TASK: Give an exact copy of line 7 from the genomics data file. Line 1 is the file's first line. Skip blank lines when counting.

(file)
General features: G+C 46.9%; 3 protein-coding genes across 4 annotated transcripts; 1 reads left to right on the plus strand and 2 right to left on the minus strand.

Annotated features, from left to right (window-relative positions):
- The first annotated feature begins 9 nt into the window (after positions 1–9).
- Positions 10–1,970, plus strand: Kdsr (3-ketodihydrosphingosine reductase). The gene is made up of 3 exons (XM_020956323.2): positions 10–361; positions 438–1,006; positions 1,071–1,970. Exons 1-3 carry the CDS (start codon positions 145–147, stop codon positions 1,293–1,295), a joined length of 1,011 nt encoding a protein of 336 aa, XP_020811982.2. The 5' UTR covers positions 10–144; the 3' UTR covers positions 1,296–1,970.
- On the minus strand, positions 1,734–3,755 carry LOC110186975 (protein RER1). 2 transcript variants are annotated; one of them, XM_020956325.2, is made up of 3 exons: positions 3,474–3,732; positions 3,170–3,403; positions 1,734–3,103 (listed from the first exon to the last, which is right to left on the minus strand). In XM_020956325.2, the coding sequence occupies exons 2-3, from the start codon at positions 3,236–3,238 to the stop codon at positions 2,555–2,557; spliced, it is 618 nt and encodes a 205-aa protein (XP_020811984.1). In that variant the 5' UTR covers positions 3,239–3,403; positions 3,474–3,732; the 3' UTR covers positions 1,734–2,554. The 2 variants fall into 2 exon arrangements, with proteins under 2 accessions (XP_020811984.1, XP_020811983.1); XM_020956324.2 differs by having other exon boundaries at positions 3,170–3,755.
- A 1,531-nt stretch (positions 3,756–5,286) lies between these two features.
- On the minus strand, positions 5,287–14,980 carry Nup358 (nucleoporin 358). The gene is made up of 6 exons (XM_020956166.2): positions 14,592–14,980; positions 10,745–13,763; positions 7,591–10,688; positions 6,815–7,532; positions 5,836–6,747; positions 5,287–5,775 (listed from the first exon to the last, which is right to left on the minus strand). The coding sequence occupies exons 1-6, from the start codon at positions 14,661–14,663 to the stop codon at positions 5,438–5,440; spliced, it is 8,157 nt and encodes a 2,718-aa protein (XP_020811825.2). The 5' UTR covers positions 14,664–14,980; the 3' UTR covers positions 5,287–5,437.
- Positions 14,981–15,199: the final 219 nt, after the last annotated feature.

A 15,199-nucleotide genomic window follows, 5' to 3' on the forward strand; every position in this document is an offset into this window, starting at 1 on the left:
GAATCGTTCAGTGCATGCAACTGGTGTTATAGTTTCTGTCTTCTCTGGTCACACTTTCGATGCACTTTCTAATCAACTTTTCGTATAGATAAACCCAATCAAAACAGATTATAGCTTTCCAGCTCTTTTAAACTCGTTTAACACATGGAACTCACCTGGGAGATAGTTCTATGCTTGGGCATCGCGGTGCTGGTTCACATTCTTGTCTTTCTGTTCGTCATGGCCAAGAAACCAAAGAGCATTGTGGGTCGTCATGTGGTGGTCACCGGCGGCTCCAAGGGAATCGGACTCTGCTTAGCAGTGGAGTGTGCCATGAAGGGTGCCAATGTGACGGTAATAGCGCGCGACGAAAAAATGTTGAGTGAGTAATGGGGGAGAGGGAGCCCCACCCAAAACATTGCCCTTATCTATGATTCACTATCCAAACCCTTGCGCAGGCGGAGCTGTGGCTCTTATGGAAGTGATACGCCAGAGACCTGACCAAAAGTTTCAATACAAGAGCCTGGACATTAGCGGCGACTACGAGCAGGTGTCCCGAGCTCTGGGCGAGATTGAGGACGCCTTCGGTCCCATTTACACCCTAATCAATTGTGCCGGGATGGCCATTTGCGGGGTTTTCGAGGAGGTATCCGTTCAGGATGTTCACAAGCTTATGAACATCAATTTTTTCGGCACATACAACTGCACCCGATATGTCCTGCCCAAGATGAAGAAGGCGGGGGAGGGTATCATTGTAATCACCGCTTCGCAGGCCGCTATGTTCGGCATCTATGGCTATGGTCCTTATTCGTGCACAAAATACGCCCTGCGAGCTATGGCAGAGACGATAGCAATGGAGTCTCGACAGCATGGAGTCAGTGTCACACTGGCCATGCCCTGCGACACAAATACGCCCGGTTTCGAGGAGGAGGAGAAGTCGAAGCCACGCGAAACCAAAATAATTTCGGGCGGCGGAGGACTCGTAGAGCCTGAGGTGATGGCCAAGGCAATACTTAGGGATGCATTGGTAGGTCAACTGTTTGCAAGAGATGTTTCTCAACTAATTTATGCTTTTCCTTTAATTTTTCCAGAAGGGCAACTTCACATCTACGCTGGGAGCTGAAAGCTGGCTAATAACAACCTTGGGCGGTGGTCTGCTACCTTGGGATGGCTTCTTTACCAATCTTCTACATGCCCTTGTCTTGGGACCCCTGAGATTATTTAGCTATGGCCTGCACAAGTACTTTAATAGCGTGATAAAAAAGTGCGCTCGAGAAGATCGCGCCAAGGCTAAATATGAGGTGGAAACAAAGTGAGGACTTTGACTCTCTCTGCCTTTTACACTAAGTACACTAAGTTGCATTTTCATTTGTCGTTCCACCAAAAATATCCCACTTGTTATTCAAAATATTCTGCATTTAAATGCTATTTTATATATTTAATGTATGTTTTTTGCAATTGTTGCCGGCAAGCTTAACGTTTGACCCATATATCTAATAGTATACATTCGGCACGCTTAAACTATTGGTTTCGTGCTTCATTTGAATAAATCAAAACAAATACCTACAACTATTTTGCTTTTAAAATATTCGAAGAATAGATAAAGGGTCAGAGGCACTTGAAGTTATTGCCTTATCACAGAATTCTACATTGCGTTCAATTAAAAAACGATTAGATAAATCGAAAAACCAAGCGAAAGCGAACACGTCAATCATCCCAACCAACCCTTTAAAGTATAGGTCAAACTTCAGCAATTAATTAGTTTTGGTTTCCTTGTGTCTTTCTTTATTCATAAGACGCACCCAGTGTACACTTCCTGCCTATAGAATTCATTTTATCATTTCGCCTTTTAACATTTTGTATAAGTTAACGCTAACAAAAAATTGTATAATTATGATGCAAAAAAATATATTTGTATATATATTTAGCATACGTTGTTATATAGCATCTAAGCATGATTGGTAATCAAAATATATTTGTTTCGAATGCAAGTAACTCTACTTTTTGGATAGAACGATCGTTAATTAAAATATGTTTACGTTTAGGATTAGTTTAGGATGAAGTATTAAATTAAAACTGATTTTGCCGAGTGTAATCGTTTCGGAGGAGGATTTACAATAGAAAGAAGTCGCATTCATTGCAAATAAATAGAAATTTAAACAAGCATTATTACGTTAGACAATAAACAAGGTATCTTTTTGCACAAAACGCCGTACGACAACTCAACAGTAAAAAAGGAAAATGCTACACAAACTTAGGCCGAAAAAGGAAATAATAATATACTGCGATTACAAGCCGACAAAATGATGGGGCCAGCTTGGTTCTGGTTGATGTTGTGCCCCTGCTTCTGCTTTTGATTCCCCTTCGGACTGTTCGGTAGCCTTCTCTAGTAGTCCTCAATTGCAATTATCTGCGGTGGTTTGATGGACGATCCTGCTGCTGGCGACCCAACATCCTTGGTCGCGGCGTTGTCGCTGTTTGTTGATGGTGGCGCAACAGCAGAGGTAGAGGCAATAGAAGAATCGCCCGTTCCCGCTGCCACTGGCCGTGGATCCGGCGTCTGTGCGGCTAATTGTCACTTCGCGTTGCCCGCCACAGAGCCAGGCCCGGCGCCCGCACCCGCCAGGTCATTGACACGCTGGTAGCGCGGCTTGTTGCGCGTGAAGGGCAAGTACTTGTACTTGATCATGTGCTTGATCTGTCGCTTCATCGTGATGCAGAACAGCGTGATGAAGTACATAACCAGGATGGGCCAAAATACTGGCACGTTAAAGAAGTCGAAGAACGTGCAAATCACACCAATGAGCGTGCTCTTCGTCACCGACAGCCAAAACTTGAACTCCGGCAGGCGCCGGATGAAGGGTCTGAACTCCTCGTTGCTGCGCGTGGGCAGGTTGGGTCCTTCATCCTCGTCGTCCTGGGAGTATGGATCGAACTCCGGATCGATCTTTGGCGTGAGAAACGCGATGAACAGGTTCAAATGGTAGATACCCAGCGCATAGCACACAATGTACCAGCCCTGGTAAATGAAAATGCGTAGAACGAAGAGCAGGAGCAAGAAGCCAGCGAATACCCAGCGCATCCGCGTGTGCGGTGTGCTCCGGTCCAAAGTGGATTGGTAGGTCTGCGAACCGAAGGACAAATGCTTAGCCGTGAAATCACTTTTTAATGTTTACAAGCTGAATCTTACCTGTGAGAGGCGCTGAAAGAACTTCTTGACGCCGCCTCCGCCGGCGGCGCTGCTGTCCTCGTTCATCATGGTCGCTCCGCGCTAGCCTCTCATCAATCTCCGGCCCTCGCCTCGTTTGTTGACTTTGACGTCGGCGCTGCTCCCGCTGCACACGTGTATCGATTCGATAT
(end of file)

- On the minus strand, positions 5,287–14,980 carry Nup358 (nucleoporin 358). The gene is made up of 6 exons (XM_020956166.2): positions 14,592–14,980; positions 10,745–13,763; positions 7,591–10,688; positions 6,815–7,532; positions 5,836–6,747; positions 5,287–5,775 (listed from the first exon to the last, which is right to left on the minus strand). The coding sequence occupies exons 1-6, from the start codon at positions 14,661–14,663 to the stop codon at positions 5,438–5,440; spliced, it is 8,157 nt and encodes a 2,718-aa protein (XP_020811825.2). The 5' UTR covers positions 14,664–14,980; the 3' UTR covers positions 5,287–5,437.